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Facebook issues and privacy

October 10, 2011 - Frank Robinson
I guess this is another reason I don't have a Facebook account or Twitter.

I ran across this story recently about how a Facebook user is going to court claiming his privacy has been violated. The lawsuit claims that through cookies and other means of tracking, his activities can be traced even after he logs off Facebook. The guy's name is John Graham and he is a 42-year-old lawyer from Kansas. He is seeking class-action status.

I'm not sure how this lawsuit will end, but it reinforces the thinking, at least on my part, that anything that goes on the internet eventually can be viewed by the public or the administrator of a program. I don't think having a Facebook account is worth that hassle.

I don't have anything to hide. I do use the internet all the time and find it to be a useful tool. Yes, I feel like I'm on the outside looking in when I am having conversations with some of friends, co-workers and family members. That's OK and I'm fine with that.

Below is part of the AP story I am writing about. It moved Oct. 6.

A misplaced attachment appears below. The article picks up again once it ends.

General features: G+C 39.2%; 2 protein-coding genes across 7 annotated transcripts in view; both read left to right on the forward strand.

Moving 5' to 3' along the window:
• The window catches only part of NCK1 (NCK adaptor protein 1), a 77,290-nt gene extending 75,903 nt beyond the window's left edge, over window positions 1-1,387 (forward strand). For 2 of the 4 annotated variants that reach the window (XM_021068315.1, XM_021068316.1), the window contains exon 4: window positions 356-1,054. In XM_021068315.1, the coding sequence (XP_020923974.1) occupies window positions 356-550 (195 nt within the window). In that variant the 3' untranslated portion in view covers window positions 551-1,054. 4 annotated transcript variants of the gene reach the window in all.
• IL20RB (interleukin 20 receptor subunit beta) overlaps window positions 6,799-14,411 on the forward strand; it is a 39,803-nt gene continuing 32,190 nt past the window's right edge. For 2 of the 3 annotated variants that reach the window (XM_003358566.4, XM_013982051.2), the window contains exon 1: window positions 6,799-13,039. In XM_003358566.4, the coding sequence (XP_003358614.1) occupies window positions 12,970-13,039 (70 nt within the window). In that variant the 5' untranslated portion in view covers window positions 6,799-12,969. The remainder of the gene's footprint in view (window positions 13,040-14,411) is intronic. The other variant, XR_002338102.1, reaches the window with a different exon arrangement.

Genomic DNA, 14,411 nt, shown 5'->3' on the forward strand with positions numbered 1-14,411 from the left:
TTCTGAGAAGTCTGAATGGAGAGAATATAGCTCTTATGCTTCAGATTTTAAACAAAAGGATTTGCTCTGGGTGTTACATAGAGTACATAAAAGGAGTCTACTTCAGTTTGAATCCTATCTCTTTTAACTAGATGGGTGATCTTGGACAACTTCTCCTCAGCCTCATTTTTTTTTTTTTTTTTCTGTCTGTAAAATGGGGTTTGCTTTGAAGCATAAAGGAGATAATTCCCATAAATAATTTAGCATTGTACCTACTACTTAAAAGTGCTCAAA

Kansas man sues Facebook WICHITA, Kan. (AP) — A Facebook user in Kansas has filed a federal lawsuit against the social networking giant, claiming it violated wiretap laws with a tracking cookie that records web browsing history after logging off of Facebook. John Graham, a 42-year-old Leawood lawyer, is the named plaintiff in the lawsuit filed on Wednesday in U.S. District Court in Kansas. His suit seeks class action status for the 150 million users of Facebook in the United States. Graham referred all comment to his attorneys, who declined to comment on the filing. Experts say the Kansas litigation faces an uphill battle since courts in the past have tossed out similar cases against Facebook and others filed under wiretap law, finding such computer cookies are not wiretaps. In those cases that do end up being litigated the plaintiffs typically lose because they cannot prove any harm. Andrew Noyes, a spokesman for Facebook, said the firm was not commenting on the lawsuit at this time. But when the controversy over the cookies was initially raised, the company issued a statement saying there was no security or privacy breach and Facebook did not store or use any information it should not have. Like every site on the Internet that personalizes content and tries to provide security for its user, Facebook places cookies on the computer of the user, it said. "Three of these cookies on some users' computers inadvertently included unique identifiers when the user had logged out of Facebook," according to the statement. "However, we did not store these identifiers for logged out users. Therefore, we could not have used this information for tracking or any other purpose." Graham asks the federal court to decide whether the interception was intentional, the extent of communications intercepted and stored, and whether the court should prohibit Facebook from intercepting such communications when a user is not logged in. "The case raises important questions that the court should consider," said David Jacobs, a consumer advocacy fellow for the Electronic Privacy Information Center. The lawsuit filed in Kansas is similar to another case filed last week in California arising out of the revelation that Facebook placed cookies on the browsers of its users that traced their Internet activity even when they were not logged into Facebook, Jacobs said. Both lawsuits seek to certify as its class the 150 million users of Facebook in the United States. Both were filed under a provision of the federal Wiretap Act which prohibits interception of wire, oral or electronic communications, Jacobs wrote in an email. The Kansas lawsuit differs in that it also alleges several state law claims, including violation of the Kansas Consumer Protection Act. Nine privacy groups — including the Electronic Privacy Information Center and the American Civil Liberties Union — sent a joint letter last week to the Federal Trade Commission saying it should investigate the ways Facebook collects data about users" online activity after recent changes to its site. (Copyright 2011 The Associated Press.)


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